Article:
It’s scary how many millennials avoid this important conversation. My co-worker said, “It’s intimidating” but I told him that’s only because he doesn’t know anything about it. Once you get educated, it’s less intimidating.
Here are some starting statistics for you…
- According to the 2016 Aflac Open Enrollment Survey, more than half (56%) of millennials say there are aspects they don’t understand about their overall health care policy, including elements like deductibles, copays or in-network providers.
- Even thought a majority of millennials admit they do not understand aspects of their health care policy, 24% admitted the time they spent researching their major medical or health insurance options was too little. In fact, many would rather be doing almost anything else rather than completing their annual benefits enrollment.
- 28% would rather go a day without social media
- 22% would rather eat their least favorite food
- 21% would rather see a movie or concert they know they won’t like
- 17% would rather talk to their ex
- 14% would rather walk across hot coals
- 16% would rather change baby diapers.
- Not taking the time to review benefits options can impact millennials’ ability to maintain their lifestyle. Many millennials are already living paycheck to paycheck. Combine student loan payments with stagnant raises and rising health care costs, millennial employees are walking financial tightropes.
- 70% of millennials estimate that they waste up to $750 because of mistakes they make during open enrollment.
Don’t you see? If you spend more time researching the benefits options available to you, you can help ensure that you’re making the best health care and financial decisions for yourself and your family this open enrollment. Definitely remember to take advantage of the resources available through your employer. Many workplaces offer the option to speak with a benefits expert about your specific needs and provide online portals to compare plans.
Please friends, look in to it. You never know when a major crisis could strike. I had no idea that when Brandon and I were planning our wedding that by our wedding day I may be mere months away from planning his funeral. When he had the surgery that ended up saving his life, the doctor’s didn’t know if he would survive it. They had told me he would be in surgery for 2 hours and it ended up being 6! They took him in to surgery as an exploratory option to try to find out what was wrong with him and ended up finding (and fixing, hooray!) the problem. If they hadn’t, I’d likely be a widow today. You never know when you may find yourselves in a similar situation. Please, be prepared!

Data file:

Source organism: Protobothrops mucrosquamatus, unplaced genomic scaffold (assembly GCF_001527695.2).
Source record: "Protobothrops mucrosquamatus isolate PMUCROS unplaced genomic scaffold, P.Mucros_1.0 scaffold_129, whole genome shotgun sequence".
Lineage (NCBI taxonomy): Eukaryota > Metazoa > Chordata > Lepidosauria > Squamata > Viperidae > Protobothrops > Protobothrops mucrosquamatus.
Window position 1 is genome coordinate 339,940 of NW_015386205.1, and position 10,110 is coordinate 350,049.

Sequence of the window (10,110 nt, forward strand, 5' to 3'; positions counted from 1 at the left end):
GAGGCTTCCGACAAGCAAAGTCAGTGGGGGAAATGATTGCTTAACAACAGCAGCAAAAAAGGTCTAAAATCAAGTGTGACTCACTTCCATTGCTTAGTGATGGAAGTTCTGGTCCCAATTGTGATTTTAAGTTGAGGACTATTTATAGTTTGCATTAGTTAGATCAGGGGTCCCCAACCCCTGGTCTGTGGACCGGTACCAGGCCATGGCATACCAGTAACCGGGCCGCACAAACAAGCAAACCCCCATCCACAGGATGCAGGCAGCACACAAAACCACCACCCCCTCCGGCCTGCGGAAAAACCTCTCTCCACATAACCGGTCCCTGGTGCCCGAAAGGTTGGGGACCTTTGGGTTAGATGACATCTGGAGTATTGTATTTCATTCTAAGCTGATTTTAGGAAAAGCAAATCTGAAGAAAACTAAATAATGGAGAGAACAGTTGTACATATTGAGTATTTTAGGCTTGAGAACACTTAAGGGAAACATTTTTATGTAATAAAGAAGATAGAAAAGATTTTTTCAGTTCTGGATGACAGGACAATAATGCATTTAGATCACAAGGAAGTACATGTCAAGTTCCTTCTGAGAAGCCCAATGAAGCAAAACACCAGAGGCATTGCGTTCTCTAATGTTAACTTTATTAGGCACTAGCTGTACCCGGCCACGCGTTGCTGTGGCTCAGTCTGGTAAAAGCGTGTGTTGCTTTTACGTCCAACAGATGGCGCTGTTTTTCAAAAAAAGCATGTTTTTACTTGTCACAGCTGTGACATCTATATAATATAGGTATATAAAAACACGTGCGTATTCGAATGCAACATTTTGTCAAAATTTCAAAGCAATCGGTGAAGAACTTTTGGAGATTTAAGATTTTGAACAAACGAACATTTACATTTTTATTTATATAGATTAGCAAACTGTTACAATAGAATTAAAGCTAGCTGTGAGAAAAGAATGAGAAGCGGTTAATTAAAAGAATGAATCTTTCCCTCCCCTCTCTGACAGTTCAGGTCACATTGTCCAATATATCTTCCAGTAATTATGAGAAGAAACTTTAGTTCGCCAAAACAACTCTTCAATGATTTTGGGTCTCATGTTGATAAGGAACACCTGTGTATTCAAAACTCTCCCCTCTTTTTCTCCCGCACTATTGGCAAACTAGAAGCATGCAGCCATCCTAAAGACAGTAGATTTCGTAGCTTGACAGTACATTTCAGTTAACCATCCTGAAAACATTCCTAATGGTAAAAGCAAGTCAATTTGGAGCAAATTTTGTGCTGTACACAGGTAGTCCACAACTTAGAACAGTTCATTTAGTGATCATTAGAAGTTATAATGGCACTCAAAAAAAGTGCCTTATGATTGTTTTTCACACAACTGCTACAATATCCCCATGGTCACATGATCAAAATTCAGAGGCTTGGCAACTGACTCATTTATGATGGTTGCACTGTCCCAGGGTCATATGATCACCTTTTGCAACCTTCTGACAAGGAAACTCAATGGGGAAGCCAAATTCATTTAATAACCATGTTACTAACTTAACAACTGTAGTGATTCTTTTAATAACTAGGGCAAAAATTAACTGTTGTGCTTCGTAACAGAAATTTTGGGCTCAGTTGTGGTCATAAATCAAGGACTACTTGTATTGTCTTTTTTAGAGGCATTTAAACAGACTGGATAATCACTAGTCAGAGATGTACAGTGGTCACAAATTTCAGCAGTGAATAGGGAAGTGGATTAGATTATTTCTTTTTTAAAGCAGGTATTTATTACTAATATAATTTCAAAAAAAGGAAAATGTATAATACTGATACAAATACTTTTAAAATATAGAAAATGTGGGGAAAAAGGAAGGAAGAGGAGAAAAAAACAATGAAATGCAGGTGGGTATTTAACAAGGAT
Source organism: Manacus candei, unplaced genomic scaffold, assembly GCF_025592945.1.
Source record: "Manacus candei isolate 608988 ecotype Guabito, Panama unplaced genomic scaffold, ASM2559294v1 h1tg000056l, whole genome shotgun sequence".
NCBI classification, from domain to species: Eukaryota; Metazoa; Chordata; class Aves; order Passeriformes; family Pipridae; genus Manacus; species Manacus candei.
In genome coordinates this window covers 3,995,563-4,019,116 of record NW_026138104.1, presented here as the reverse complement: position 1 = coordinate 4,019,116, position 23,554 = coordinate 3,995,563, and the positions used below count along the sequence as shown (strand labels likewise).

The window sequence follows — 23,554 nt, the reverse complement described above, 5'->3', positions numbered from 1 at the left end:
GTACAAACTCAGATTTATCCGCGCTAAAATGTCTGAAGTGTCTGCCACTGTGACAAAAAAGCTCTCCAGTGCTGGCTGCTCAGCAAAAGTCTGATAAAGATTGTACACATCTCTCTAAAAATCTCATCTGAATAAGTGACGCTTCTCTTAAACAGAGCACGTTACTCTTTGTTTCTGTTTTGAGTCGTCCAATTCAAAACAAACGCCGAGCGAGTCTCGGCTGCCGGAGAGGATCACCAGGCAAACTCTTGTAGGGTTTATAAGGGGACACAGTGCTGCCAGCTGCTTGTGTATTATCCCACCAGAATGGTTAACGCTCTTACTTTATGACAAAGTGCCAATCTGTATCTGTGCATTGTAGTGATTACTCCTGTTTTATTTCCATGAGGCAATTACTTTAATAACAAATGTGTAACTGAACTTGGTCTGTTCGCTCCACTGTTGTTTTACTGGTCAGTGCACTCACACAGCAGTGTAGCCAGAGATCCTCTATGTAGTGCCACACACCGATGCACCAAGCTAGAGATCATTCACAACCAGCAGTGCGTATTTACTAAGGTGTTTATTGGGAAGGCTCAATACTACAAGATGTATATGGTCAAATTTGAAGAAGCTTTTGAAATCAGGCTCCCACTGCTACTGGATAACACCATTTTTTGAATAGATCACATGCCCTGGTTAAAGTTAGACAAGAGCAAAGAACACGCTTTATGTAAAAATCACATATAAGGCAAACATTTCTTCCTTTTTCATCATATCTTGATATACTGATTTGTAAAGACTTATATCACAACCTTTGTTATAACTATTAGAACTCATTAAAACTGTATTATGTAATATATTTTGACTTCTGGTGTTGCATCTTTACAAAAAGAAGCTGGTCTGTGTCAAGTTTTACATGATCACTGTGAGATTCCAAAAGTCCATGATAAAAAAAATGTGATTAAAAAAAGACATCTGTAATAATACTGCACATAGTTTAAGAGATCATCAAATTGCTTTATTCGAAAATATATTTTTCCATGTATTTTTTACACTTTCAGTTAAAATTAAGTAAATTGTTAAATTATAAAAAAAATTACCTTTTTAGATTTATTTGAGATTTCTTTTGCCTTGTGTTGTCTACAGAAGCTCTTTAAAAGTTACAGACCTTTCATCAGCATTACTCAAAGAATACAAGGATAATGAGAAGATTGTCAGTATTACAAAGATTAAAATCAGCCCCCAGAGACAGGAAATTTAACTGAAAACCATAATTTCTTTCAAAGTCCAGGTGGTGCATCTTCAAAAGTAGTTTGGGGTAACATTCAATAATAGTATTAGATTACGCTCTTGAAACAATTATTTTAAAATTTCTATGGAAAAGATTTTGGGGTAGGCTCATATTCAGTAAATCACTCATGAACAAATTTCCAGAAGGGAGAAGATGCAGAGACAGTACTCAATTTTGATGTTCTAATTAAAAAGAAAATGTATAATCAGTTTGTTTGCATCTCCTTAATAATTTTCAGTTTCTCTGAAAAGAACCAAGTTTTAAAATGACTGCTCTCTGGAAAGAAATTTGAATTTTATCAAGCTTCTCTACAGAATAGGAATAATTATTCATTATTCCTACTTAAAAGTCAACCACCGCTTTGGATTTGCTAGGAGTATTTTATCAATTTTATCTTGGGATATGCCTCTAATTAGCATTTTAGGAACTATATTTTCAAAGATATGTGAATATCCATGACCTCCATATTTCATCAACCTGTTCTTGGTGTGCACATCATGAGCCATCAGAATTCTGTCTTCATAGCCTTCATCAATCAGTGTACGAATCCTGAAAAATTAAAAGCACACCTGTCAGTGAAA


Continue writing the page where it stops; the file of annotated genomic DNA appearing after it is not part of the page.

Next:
Voluntary insurance (which include accident, disability, critical illness, cancer, hospital, and life insurance) is a key component of health care, particularly for millennials in HDHPs or with minimal cash in their savings accounts. Voluntary insurance pays cash when you’re sick or hurt so you can focus on recovery, not financial stress. Trust me, you don’t know what a blessing that is until you need it! When Brandon was sick I had a mini-crisis of my own and without our voluntary insurance we would have been in a serious bind.
Your major medical policies pay your doctors and hospitals, but your voluntary policies pay cash directly to you, unless otherwise assigned, which means you get decide how the cash is used. That means you can pay your electric bill or buy groceries if that’s what you really need to get you through. The 2016 Aflac WorkForces Report found that 65% of employees have less than $1,000 to pay out-of-pocket expenses associated with an unexpected serious illness or accident if it occurred today. How would you fare?
Could you pay your bills (without dipping into vacation funds, holiday budgets, or savings) if an illness like Brandon’s struck your family today? Please, protect your family, and look in to your options today. Get more info here.
Aflac herein means American Family Life Assurance Company of Columbus and American Family Life Assurance Company of New York. Z161128J 10/16
I was selected for this opportunity as a member of CLEVER and the content and opinions expressed here are all my own.